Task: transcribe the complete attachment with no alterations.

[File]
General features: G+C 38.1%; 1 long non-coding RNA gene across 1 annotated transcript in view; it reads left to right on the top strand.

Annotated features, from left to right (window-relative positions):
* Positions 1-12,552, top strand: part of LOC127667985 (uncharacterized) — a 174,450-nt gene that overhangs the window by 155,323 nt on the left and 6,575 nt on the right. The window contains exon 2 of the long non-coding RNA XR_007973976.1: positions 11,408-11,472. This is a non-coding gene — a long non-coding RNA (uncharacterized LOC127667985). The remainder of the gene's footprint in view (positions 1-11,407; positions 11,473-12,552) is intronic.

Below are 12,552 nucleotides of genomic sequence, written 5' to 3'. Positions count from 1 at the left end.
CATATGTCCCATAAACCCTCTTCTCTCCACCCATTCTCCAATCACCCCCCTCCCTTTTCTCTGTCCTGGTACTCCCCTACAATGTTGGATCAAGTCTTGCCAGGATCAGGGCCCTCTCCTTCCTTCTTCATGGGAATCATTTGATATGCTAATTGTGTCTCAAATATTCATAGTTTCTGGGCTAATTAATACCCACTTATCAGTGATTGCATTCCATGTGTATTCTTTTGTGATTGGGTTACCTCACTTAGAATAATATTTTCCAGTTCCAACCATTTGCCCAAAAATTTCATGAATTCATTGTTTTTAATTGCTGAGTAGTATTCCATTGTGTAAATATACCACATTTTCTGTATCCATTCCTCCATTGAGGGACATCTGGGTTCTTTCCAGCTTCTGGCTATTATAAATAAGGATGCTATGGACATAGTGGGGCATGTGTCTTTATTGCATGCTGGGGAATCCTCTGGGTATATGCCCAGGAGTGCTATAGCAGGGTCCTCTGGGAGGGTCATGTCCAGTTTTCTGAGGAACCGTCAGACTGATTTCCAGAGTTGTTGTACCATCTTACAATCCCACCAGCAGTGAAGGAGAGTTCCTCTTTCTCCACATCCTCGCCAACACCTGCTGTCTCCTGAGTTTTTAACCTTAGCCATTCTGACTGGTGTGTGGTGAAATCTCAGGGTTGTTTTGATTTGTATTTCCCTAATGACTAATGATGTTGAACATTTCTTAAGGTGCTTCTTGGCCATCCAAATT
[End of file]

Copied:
General features: G+C 38.1%; 1 long non-coding RNA gene across 1 annotated transcript in view; it reads left to right on the top strand.

Annotated features, from left to right (window-relative positions):
* Positions 1-12,552, top strand: part of LOC127667985 (uncharacterized) — a 174,450-nt gene that overhangs the window by 155,323 nt on the left and 6,575 nt on the right. The window contains exon 2 of the long non-coding RNA XR_007973976.1: positions 11,408-11,472. This is a non-coding gene — a long non-coding RNA (uncharacterized LOC127667985). The remainder of the gene's footprint in view (positions 1-11,407; positions 11,473-12,552) is intronic.

Below are 12,552 nucleotides of genomic sequence, written 5' to 3'. Positions count from 1 at the left end.
CATATGTCCCATAAACCCTCTTCTCTCCACCCATTCTCCAATCACCCCCCTCCCTTTTCTCTGTCCTGGTACTCCCCTACAATGTTGGATCAAGTCTTGCCAGGATCAGGGCCCTCTCCTTCCTTCTTCATGGGAATCATTTGATATGCTAATTGTGTCTCAAATATTCATAGTTTCTGGGCTAATTAATACCCACTTATCAGTGATTGCATTCCATGTGTATTCTTTTGTGATTGGGTTACCTCACTTAGAATAATATTTTCCAGTTCCAACCATTTGCCCAAAAATTTCATGAATTCATTGTTTTTAATTGCTGAGTAGTATTCCATTGTGTAAATATACCACATTTTCTGTATCCATTCCTCCATTGAGGGACATCTGGGTTCTTTCCAGCTTCTGGCTATTATAAATAAGGATGCTATGGACATAGTGGGGCATGTGTCTTTATTGCATGCTGGGGAATCCTCTGGGTATATGCCCAGGAGTGCTATAGCAGGGTCCTCTGGGAGGGTCATGTCCAGTTTTCTGAGGAACCGTCAGACTGATTTCCAGAGTTGTTGTACCATCTTACAATCCCACCAGCAGTGAAGGAGAGTTCCTCTTTCTCCACATCCTCGCCAACACCTGCTGTCTCCTGAGTTTTTAACCTTAGCCATTCTGACTGGTGTGTGGTGAAATCTCAGGGTTGTTTTGATTTGTATTTCCCTAATGACTAATGATGTTGAACATTTCTTAAGGTGCTTCTTGGCCATCCAAATT